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06 December 2009 @ 11:05 am
gophers/ moles  
What do you do?
Stretching after the Cocoon: Glitterbydjinnaya on December 6th, 2009 08:52 pm (UTC)
Pocket Gophers....
Macabee traps. In sandy gardens, i've started using Black Box traps because the gophers actually drag away the smaller traps. They still don't come back to that tunnel, but traps are expensive.

Poke in the ground with a sharp stick until you locate a horizontal tunnel, carefully place traps back to back so that they cover either direction.

Yes, it seems kinda contary to a lot of things to kill cute little furry things, but in the absence of a large population of owls and bobcats, you are the regulatory predator.

Also, for ornamental plantings, plant in a more English style rather than someting that requires an orderly pattern. This way a couple plants getting hit won't look so bad. For edibles, plant seeds in containers as well as in the garden so that you have some semi-mature plants to put in for replacements.

albionwood: CoverCropalbionwood on December 6th, 2009 10:58 pm (UTC)
Re: Pocket Gophers....
I gave up on the Macabee traps for that reason. Black Holes are a lot more expensive, but I don't have to worry about finding them with the rototiller... Well, okay, I still do that when I forget where I set one. But that only happened once! Really! (So far.)
albionwood: Cabbagealbionwood on December 6th, 2009 10:56 pm (UTC)
Trap them, with Black Hole traps. My neighbor showed me some tricks to that... one tip: they love dandelion flowers! So I put one flower in the tunnel ahead of the trap, and several more in the trap behind the trigger. Works a treat. I generally get them within a few minutes, but sometimes it takes overnight.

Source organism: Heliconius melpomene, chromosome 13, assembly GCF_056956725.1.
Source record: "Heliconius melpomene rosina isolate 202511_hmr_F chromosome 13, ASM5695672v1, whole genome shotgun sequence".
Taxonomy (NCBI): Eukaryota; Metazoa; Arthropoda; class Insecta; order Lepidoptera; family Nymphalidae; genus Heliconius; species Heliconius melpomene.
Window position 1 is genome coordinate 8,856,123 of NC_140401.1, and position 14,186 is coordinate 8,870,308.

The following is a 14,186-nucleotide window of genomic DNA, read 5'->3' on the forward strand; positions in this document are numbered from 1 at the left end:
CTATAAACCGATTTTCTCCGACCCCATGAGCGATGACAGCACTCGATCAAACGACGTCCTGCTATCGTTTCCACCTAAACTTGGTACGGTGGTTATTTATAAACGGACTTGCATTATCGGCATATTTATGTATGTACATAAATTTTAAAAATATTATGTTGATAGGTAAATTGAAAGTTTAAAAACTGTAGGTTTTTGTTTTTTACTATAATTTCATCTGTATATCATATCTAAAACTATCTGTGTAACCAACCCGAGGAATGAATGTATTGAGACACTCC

I was on a radio program talking about gardening, and mentioned gopher trapping; then we started taking calls, and OMG! Everybody called in with their favorite gopher remedies. Some were just plain wrong (car exhaust - what a stupid idea, pumping that crap into your soil, even if it worked, which it usually doesn't), some were okay (castor bean extract), and some were just plain wacko (old-man urine FTW!). It was great fun.

Trapping works best for me, because I have a large property and can clear them out some distance away from my garden. Then all I have to do is catch the new ones as they arrive. (It helps that my neighbors are also farmers, and keep their property cleared as well.) If you are gardening in a small lot, though, you might have to try repellent, like castor oil. I'm told it works pretty well, you just have to re-apply periodically.